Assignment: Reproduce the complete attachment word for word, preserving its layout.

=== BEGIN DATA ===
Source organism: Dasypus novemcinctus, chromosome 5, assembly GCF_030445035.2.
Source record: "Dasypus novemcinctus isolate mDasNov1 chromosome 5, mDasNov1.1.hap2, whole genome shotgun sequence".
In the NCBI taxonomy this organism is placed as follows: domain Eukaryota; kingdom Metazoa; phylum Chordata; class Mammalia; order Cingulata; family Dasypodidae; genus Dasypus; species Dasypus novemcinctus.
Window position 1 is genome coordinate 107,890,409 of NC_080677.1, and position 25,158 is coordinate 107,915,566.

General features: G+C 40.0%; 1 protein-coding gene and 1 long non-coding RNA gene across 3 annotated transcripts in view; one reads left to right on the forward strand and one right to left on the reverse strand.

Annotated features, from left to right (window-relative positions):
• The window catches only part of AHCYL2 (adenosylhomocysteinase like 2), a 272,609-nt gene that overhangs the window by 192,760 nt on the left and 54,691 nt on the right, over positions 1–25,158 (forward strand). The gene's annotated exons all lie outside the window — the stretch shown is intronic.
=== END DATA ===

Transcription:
Source organism: Dasypus novemcinctus, chromosome 5, assembly GCF_030445035.2.
Source record: "Dasypus novemcinctus isolate mDasNov1 chromosome 5, mDasNov1.1.hap2, whole genome shotgun sequence".
In the NCBI taxonomy this organism is placed as follows: domain Eukaryota; kingdom Metazoa; phylum Chordata; class Mammalia; order Cingulata; family Dasypodidae; genus Dasypus; species Dasypus novemcinctus.
Window position 1 is genome coordinate 107,890,409 of NC_080677.1, and position 25,158 is coordinate 107,915,566.

General features: G+C 40.0%; 1 protein-coding gene and 1 long non-coding RNA gene across 3 annotated transcripts in view; one reads left to right on the forward strand and one right to left on the reverse strand.

Annotated features, from left to right (window-relative positions):
• The window catches only part of AHCYL2 (adenosylhomocysteinase like 2), a 272,609-nt gene that overhangs the window by 192,760 nt on the left and 54,691 nt on the right, over positions 1–25,158 (forward strand). The gene's annotated exons all lie outside the window — the stretch shown is intronic.